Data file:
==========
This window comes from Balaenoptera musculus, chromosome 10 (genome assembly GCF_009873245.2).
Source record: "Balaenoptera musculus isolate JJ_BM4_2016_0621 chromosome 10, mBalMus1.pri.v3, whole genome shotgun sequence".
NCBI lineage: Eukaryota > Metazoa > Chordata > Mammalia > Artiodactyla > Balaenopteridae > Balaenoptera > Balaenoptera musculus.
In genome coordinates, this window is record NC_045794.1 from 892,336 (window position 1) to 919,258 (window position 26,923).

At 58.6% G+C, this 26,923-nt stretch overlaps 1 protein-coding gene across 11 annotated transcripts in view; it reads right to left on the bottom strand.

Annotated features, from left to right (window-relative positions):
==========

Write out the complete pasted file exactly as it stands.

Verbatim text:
This window comes from Balaenoptera musculus, chromosome 10 (genome assembly GCF_009873245.2).
Source record: "Balaenoptera musculus isolate JJ_BM4_2016_0621 chromosome 10, mBalMus1.pri.v3, whole genome shotgun sequence".
NCBI lineage: Eukaryota > Metazoa > Chordata > Mammalia > Artiodactyla > Balaenopteridae > Balaenoptera > Balaenoptera musculus.
In genome coordinates, this window is record NC_045794.1 from 892,336 (window position 1) to 919,258 (window position 26,923).

At 58.6% G+C, this 26,923-nt stretch overlaps 1 protein-coding gene across 11 annotated transcripts in view; it reads right to left on the bottom strand.

Annotated features, from left to right (window-relative positions):